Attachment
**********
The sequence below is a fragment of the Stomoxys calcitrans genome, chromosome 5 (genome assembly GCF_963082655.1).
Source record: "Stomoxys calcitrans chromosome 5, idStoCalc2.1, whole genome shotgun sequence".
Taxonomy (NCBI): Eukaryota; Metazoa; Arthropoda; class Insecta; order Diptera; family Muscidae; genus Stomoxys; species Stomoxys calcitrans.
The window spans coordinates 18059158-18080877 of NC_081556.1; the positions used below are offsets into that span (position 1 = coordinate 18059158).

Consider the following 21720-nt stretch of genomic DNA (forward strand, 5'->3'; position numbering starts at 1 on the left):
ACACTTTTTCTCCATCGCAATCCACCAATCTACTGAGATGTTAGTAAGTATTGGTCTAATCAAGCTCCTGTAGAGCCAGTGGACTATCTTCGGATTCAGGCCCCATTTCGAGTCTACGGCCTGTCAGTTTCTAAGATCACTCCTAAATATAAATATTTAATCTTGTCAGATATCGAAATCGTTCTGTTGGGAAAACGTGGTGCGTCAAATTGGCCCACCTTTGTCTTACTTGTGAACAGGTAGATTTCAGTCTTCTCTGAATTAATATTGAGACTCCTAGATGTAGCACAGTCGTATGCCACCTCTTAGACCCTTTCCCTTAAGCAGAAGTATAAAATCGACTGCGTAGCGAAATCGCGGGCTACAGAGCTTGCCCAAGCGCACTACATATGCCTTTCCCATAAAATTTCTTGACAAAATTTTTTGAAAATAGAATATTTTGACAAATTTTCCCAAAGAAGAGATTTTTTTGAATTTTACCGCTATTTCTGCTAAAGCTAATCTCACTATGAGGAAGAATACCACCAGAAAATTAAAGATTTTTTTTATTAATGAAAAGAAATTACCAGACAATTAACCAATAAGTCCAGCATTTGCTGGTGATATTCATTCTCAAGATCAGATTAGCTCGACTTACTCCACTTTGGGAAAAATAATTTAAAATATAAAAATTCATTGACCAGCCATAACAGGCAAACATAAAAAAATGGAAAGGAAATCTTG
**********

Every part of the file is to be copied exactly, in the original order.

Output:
The sequence below is a fragment of the Stomoxys calcitrans genome, chromosome 5 (genome assembly GCF_963082655.1).
Source record: "Stomoxys calcitrans chromosome 5, idStoCalc2.1, whole genome shotgun sequence".
Taxonomy (NCBI): Eukaryota; Metazoa; Arthropoda; class Insecta; order Diptera; family Muscidae; genus Stomoxys; species Stomoxys calcitrans.
The window spans coordinates 18059158-18080877 of NC_081556.1; the positions used below are offsets into that span (position 1 = coordinate 18059158).

Consider the following 21720-nt stretch of genomic DNA (forward strand, 5'->3'; position numbering starts at 1 on the left):
ACACTTTTTCTCCATCGCAATCCACCAATCTACTGAGATGTTAGTAAGTATTGGTCTAATCAAGCTCCTGTAGAGCCAGTGGACTATCTTCGGATTCAGGCCCCATTTCGAGTCTACGGCCTGTCAGTTTCTAAGATCACTCCTAAATATAAATATTTAATCTTGTCAGATATCGAAATCGTTCTGTTGGGAAAACGTGGTGCGTCAAATTGGCCCACCTTTGTCTTACTTGTGAACAGGTAGATTTCAGTCTTCTCTGAATTAATATTGAGACTCCTAGATGTAGCACAGTCGTATGCCACCTCTTAGACCCTTTCCCTTAAGCAGAAGTATAAAATCGACTGCGTAGCGAAATCGCGGGCTACAGAGCTTGCCCAAGCGCACTACATATGCCTTTCCCATAAAATTTCTTGACAAAATTTTTTGAAAATAGAATATTTTGACAAATTTTCCCAAAGAAGAGATTTTTTTGAATTTTACCGCTATTTCTGCTAAAGCTAATCTCACTATGAGGAAGAATACCACCAGAAAATTAAAGATTTTTTTTATTAATGAAAAGAAATTACCAGACAATTAACCAATAAGTCCAGCATTTGCTGGTGATATTCATTCTCAAGATCAGATTAGCTCGACTTACTCCACTTTGGGAAAAATAATTTAAAATATAAAAATTCATTGACCAGCCATAACAGGCAAACATAAAAAAATGGAAAGGAAATCTTG